ONE in four women consider giving up their jobs when they experience menopause, male business leaders were told at the first event of its kind in the UK.

Gentlemen, Let’s Talk About the Menopause, an online event organised by Dorset Chamber, heard that women over 50 were the fastest-growing demographic in the workplace.

The event heard from Nicola Green, who set up her own consultancy advising employers about the issue after going through early menopause in her 30s.

She said: “The average of a menopausal woman is 51 and this age group can often fit into the ‘sandwich generation’, which is women potentially still bringing up children at home or now responsible for grandchildren who could also be caring for elderly parents while holding down a career and going through menopause.

“I can tell you that sometimes can become all too much if menopause is not understood and supported in the workplace – and in my experience, it’s the job that the lady will give up first.

“One in four women will consider leaving their place at work due to menopause symptoms.”

She added: “These are amazing women who have potentially worked for years and years to get to the position they’re in.”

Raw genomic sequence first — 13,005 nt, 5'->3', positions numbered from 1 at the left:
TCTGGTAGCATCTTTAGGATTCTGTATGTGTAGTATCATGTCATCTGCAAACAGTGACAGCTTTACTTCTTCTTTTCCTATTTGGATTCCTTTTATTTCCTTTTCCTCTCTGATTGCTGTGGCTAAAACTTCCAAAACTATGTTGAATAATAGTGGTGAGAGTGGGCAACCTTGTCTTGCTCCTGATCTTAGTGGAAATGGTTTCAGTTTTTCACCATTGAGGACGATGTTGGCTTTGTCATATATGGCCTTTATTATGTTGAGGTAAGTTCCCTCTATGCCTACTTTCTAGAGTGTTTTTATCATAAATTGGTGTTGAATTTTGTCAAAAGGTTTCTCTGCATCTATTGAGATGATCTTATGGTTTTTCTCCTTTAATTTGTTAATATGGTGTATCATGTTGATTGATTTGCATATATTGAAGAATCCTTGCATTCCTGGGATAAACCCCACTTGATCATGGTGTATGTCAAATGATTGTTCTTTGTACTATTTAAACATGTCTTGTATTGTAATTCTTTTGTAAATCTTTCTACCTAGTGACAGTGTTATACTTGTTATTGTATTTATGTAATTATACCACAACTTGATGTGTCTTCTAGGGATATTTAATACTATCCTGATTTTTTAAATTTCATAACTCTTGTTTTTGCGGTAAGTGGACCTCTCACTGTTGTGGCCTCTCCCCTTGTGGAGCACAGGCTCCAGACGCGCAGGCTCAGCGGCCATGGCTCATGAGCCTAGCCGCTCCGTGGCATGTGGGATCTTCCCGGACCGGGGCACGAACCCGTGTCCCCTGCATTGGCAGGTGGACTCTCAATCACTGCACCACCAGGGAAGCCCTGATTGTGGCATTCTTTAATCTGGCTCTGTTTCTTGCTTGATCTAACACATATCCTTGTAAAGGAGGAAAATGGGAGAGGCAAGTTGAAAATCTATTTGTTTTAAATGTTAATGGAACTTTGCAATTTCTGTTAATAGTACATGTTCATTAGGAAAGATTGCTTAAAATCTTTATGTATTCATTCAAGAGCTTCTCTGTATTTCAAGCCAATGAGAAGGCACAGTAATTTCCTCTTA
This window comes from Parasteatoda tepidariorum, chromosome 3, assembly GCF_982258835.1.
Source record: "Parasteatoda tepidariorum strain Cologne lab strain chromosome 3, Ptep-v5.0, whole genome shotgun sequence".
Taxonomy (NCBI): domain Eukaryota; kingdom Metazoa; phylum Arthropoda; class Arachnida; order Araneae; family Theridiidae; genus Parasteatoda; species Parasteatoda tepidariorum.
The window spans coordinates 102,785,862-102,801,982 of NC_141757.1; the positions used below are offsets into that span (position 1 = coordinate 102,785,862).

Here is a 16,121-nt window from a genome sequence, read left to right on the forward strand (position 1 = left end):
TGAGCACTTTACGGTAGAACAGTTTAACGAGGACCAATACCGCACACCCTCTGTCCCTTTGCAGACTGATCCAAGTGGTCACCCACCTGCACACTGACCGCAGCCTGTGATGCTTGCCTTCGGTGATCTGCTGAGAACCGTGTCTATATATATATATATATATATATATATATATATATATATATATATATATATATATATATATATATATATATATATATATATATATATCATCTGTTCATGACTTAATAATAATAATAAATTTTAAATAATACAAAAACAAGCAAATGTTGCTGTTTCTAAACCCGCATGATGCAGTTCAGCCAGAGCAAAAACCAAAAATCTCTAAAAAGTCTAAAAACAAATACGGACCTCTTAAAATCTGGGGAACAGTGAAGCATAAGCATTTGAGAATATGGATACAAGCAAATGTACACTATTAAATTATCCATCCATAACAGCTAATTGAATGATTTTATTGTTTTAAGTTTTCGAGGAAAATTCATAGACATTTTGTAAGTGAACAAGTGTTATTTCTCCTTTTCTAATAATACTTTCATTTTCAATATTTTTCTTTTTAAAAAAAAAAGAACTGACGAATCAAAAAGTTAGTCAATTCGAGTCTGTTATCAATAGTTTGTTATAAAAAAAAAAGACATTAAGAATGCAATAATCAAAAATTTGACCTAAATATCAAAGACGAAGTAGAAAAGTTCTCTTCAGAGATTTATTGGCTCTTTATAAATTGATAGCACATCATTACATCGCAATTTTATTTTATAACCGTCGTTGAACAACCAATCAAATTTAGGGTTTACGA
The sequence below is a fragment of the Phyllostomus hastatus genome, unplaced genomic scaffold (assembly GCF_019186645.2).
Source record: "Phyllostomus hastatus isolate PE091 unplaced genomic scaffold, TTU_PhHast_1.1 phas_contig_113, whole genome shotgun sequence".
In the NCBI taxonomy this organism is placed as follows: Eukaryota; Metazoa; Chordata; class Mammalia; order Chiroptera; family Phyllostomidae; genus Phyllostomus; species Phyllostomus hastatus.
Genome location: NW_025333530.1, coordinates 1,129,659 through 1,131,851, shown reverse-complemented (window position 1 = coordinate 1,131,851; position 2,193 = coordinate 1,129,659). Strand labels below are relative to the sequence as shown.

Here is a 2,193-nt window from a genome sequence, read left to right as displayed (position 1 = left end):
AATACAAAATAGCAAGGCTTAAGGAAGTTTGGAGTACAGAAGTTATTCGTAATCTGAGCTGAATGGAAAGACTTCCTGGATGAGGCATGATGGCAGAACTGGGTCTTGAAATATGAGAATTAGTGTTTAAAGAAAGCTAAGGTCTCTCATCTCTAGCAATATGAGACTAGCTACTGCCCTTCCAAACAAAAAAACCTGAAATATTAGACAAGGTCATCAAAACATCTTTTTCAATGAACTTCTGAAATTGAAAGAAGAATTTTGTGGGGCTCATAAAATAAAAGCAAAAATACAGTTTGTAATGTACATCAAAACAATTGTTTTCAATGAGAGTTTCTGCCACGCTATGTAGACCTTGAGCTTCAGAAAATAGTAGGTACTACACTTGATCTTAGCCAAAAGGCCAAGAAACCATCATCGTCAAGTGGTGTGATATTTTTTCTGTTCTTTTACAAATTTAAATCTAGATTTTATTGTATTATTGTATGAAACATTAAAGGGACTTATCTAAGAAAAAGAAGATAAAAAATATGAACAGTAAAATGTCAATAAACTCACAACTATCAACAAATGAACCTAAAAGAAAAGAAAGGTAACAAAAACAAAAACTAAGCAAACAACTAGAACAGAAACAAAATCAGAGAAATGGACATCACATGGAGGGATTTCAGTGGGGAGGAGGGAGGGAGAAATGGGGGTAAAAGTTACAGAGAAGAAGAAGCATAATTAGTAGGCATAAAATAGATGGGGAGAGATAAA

The partners of women going through menopause were often “completely sleep deprived as well” and “concerned about what on Earth is happening at home and concerned about crumbling relationships”, she said.

Her advice to bosses included regular, informal one-to-one conversations with staff; avoiding assumptions or direct questions about symptoms; and being respectful of people and their privacy. But she said the “ultimate tip” was to “be there and listen”.

Dorset Chamber chief executive Ian Girling, who has spearheaded a campaign to have the issue recognised in workplaces, said: “The response of the men attending was incredibly encouraging. It is so important to open up conversations in the workplace so women feel comfortable talking about the menopause and are supported.

“We believe this to be the first event of its kind to be held in the UK and it is part of our wider campaign about menopause education. It’s about having an understanding of what women may be going through and for a female colleague to be able to say ‘please bear with me, it’s not a great day today’.”

Mr Girling recently spoke to chamber bosses from all over the country about the issue and is sitting on

Other speakers at the Dorset event included Edward O’Brien of Lester Aldridge solicitors and Theresa Higgins, Dorset Chamber head of finance and administration, who spoke of her own experiences of the menopause in the workplace.